Statistics Canada
Symbol of the Government of Canada
Warning View the most recent version.

Archived Content

Information identified as archived is provided for reference, research or recordkeeping purposes. It is not subject to the Government of Canada Web Standards and has not been altered or updated since it was archived. Please contact us to request a format other than those available.

Using Languages at Work in Canada, 2006 Census: Provinces and territories

The level of the use of French at work on the Island of Montréal remains practically unchanged

While the use of French most often at home on the Island of Montréal was down compared to 2001, the use of this language at work remained steady. In 2006, 58% of workers residing on the Island of Montréal used French most often at home, compared to 60% five years before. For them, the use of French most often at work remained unchanged at 69% between the two census periods.

The daily influx of close to 270,000 workers, mostly from the suburbs to the north and south of the island, helps boost the use of French in this area. For workers whose place of work was the Island of Montréal, the use of French remained unchanged since 2001. In 2006, French was still used by close to nine out of 10 workers (73% most often, 16% regularly), and slightly less for those who resided on the island (69% most often, 17% regularly).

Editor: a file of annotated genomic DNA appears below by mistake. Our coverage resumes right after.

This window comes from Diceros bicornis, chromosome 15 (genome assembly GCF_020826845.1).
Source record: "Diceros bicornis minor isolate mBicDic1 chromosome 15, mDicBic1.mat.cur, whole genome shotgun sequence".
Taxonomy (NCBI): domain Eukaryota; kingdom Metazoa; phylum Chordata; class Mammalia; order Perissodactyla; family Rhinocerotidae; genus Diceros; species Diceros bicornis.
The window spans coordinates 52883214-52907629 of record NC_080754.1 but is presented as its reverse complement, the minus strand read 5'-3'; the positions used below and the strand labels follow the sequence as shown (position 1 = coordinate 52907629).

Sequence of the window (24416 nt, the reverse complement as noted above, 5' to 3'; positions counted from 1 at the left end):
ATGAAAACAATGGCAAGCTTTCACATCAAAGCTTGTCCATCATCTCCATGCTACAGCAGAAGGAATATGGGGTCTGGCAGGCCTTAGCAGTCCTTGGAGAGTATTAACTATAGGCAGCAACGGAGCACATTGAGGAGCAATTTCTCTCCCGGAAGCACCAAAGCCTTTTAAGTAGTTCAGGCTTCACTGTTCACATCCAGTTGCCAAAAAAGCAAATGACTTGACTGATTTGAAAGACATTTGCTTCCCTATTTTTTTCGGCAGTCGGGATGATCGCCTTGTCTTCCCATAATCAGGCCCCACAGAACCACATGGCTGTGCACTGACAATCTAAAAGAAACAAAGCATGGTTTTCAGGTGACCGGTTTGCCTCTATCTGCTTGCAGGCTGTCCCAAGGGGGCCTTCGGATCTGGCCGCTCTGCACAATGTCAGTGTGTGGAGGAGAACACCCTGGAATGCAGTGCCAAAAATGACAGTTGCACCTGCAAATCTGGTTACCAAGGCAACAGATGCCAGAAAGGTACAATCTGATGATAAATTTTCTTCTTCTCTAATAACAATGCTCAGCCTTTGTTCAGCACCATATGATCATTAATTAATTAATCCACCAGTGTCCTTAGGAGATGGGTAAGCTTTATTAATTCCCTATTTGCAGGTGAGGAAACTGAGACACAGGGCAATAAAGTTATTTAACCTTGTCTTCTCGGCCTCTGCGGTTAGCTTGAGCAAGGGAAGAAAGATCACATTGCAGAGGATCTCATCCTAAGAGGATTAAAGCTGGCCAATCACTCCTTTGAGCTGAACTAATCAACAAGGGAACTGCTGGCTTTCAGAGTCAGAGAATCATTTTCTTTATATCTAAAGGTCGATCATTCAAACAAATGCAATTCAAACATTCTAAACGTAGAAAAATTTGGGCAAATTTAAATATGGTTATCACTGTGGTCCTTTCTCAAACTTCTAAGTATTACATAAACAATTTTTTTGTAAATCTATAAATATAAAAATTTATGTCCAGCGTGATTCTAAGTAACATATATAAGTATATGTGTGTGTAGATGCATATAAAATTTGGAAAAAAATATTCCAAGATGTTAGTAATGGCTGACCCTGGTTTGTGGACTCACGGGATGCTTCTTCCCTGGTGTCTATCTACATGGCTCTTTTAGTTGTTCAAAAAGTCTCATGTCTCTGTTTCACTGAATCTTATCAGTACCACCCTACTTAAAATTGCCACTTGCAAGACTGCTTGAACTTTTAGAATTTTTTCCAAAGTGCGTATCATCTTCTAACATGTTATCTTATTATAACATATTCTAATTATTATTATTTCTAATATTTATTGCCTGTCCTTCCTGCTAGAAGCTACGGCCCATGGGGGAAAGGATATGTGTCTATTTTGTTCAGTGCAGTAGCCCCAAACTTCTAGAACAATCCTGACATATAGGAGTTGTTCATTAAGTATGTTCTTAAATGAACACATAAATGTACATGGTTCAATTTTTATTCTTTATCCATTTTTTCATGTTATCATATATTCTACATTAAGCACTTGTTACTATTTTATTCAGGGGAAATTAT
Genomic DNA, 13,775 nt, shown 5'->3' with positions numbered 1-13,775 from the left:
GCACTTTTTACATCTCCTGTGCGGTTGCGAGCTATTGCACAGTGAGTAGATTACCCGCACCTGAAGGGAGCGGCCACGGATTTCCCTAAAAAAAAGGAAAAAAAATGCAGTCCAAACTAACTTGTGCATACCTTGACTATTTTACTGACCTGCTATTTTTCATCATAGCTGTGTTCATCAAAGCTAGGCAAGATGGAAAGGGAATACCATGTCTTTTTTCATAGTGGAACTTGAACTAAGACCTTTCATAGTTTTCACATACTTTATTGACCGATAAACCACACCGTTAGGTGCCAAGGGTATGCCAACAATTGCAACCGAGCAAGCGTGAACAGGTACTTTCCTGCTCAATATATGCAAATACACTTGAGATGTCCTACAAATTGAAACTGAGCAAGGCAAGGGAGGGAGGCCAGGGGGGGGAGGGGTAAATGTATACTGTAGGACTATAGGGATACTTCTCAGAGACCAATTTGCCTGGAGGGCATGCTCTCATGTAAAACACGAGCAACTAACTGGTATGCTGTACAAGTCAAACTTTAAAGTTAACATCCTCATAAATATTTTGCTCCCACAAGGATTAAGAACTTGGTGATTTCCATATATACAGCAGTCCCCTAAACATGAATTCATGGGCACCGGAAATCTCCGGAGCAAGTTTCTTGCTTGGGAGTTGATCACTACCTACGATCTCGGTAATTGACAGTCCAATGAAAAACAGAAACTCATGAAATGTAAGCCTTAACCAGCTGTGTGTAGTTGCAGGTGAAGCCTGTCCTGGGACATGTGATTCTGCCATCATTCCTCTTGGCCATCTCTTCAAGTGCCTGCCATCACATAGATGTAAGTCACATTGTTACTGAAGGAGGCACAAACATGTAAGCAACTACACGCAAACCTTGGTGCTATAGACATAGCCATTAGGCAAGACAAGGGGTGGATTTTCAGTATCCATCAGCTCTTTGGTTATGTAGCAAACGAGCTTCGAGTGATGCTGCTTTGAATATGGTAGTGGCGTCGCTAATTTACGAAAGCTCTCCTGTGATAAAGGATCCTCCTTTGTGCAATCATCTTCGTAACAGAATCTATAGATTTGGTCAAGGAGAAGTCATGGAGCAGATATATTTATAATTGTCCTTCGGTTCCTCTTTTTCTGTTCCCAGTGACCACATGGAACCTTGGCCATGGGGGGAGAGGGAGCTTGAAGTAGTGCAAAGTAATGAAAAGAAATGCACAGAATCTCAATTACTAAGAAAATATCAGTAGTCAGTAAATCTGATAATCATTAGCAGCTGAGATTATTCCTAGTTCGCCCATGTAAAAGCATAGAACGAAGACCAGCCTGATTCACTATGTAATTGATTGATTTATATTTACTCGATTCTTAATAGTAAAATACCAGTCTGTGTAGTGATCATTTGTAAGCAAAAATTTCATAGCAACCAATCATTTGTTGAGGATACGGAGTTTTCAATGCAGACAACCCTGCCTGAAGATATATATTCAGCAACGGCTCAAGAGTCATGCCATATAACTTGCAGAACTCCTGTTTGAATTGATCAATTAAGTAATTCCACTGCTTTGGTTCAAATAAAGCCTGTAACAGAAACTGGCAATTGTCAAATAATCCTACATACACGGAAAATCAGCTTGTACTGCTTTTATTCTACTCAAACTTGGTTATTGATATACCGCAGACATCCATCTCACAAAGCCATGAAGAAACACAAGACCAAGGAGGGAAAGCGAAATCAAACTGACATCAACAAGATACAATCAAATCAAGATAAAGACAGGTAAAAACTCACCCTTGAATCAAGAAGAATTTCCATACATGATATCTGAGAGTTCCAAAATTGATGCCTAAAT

The use of French at work on the Island of Montréal varied depending on whether the place of residence is Ville de Montréal or one of its surrounding western municipalities. For example, although 74% of the residents of Ville de Montréal reported using French most often (alone or with another language) at work in 2006, this proportion fell to 38% when including the residents of all of the municipalities, essentially to the west of the island.

Figure 3 Use of French and English most often at work, Quebec and some of its regions, 2006

previous gif  Previous page | Table of contents | Next page  next gif